Is it foolish to load Ember from a CDN?


#1

I was wondering why only very few people are using a CDN for loading Ember within an app. Why doesn’t EVERYBODY simply load Ember from the same URL? This would increase the performance of all of our apps significantly because all browsers keep a cached copy of Ember on the disk.

Why is nobody doing it like that? Or am I just missing something here?


#2

Ember Twiddle loads Ember from a CDN.

I think someone needs to write an addon to do this. :wink:


#3

It’s kind of unnecessary since part of the Ember CLI build process is to combine all of your JS files into just two JS files so loading Ember as a separate file isn’t really required/expected.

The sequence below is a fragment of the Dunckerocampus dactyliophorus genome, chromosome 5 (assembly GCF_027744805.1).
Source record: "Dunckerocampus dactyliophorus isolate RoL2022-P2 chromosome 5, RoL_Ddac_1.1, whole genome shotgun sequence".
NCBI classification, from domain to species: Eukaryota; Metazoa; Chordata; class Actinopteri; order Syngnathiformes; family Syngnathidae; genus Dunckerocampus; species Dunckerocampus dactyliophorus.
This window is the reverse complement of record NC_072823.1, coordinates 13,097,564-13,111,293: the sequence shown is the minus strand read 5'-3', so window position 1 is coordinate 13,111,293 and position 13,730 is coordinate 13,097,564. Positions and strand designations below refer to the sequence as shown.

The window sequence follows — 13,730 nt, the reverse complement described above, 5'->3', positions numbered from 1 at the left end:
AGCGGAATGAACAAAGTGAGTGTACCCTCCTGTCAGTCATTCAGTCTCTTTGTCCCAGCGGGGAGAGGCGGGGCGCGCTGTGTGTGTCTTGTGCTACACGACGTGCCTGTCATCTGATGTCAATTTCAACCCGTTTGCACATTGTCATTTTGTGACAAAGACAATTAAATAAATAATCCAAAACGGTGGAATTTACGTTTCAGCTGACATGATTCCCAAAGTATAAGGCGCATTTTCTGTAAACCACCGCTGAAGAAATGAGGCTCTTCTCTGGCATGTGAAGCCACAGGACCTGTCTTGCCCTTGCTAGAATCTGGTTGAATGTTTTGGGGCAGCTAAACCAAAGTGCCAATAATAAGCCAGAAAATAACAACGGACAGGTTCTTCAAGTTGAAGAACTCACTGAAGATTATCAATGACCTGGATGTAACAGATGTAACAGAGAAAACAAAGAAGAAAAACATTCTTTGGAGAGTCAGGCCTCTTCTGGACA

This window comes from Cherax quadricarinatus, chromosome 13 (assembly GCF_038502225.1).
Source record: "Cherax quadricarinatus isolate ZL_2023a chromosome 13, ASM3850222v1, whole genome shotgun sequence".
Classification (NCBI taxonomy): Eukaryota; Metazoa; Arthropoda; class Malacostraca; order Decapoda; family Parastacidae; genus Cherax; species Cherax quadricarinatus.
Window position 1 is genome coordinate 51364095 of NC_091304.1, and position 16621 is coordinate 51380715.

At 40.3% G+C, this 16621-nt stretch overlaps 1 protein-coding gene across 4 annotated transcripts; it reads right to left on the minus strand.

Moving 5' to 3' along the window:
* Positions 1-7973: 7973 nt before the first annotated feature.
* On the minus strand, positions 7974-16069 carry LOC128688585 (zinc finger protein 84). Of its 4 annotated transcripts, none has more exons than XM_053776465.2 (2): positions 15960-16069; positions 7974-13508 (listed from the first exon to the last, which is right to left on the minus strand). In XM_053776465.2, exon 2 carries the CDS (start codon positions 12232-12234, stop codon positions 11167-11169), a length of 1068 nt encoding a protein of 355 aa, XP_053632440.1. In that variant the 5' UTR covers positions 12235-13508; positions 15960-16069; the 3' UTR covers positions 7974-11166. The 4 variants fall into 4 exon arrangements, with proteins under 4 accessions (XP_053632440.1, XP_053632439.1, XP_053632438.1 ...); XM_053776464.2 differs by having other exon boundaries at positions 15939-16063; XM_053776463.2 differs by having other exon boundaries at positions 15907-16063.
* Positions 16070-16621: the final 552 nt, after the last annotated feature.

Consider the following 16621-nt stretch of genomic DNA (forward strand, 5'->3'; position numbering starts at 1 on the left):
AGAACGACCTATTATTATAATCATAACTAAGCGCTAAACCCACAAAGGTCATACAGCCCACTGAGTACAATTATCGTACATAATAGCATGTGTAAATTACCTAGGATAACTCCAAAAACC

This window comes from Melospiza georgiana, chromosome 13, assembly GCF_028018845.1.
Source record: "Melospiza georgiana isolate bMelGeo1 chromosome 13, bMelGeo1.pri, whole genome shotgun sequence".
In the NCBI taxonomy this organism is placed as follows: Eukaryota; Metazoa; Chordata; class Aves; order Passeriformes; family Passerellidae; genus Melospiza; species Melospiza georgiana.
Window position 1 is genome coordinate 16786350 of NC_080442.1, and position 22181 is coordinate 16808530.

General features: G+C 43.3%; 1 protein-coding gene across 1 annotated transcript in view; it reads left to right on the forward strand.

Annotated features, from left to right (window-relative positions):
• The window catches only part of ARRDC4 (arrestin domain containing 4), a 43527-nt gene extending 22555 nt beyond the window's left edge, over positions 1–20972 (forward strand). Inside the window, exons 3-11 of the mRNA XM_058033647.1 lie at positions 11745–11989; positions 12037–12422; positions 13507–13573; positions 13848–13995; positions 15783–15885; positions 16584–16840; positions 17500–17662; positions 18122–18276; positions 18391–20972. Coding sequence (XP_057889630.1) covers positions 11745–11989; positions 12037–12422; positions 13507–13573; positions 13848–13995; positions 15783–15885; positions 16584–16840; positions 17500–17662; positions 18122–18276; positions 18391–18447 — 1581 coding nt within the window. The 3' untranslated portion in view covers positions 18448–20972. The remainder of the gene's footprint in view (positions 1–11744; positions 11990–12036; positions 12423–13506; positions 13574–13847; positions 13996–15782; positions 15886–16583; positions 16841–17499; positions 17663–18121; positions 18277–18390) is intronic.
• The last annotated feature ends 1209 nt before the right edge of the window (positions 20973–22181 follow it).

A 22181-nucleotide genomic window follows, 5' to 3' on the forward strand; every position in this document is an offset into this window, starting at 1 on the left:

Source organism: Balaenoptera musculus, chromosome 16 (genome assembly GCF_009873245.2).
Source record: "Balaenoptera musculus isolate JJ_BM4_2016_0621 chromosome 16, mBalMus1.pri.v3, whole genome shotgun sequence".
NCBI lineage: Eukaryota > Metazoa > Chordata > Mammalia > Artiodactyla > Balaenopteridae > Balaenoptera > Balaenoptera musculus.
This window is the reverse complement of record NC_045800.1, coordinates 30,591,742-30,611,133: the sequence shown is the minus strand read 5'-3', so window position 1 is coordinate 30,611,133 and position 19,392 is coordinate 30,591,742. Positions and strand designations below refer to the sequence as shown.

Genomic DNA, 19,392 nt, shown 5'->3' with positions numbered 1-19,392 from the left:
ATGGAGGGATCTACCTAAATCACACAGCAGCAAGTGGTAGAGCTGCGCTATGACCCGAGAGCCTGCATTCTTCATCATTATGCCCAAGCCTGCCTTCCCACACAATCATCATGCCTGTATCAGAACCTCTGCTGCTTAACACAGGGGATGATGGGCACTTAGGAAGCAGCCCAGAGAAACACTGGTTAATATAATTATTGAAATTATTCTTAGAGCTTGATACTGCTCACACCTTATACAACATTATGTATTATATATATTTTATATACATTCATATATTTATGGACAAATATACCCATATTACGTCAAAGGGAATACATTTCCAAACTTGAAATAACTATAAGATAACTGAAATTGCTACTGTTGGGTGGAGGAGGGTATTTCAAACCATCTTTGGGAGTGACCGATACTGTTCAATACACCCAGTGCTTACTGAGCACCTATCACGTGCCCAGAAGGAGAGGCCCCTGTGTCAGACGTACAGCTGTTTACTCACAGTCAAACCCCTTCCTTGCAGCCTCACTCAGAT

Other reasons not to use a CDN:

  • It’s another thing that can fail and is out of your control
  • Ember isn’t widespread enough that the actual “hit rate” would be that high and the frequent update cycle means any benefit would be short-lived and potentially complex to manage
  • If you use a 3rd party CDN then you may need to include that in contracts with customers

#4

I also think there are simply too many Ember versions around and coupled with the low market share of Ember in general, this might make it a much less compelling alternative than it is, say, for jQuery or lodash.


#5

Those are great points, thank you! I’ve decided to let ember-cli handle all of that stuff and not use a CDN.


#6

We are loading Ember & Ember Data from cdnjs right now.

We release updates to our app daily (but only upgrade Ember monthly), so our users should be seeing some cache value.


#7

Ahh, interesting! But honestly, I was talking about one CDN for all developers around the globe, not just for one app. :smile:


#8

cdnjs is for all developers :stuck_out_tongue:

Seriously though, it doesn’t seem like CDN is a popular choice for Ember right now, but it works for us, so I wanted to mention it.